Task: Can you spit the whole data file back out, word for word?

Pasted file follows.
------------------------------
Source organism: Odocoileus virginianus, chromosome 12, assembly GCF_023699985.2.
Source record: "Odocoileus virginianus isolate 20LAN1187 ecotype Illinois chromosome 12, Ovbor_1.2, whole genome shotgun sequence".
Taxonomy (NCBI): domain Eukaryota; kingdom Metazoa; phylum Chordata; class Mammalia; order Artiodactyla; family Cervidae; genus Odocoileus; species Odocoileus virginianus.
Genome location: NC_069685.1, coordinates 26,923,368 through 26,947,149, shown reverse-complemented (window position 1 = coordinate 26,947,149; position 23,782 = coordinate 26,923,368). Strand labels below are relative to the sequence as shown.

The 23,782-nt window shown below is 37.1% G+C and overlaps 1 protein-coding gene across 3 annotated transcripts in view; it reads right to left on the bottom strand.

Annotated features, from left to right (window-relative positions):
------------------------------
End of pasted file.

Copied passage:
Source organism: Odocoileus virginianus, chromosome 12, assembly GCF_023699985.2.
Source record: "Odocoileus virginianus isolate 20LAN1187 ecotype Illinois chromosome 12, Ovbor_1.2, whole genome shotgun sequence".
Taxonomy (NCBI): domain Eukaryota; kingdom Metazoa; phylum Chordata; class Mammalia; order Artiodactyla; family Cervidae; genus Odocoileus; species Odocoileus virginianus.
Genome location: NC_069685.1, coordinates 26,923,368 through 26,947,149, shown reverse-complemented (window position 1 = coordinate 26,947,149; position 23,782 = coordinate 26,923,368). Strand labels below are relative to the sequence as shown.

The 23,782-nt window shown below is 37.1% G+C and overlaps 1 protein-coding gene across 3 annotated transcripts in view; it reads right to left on the bottom strand.

Annotated features, from left to right (window-relative positions):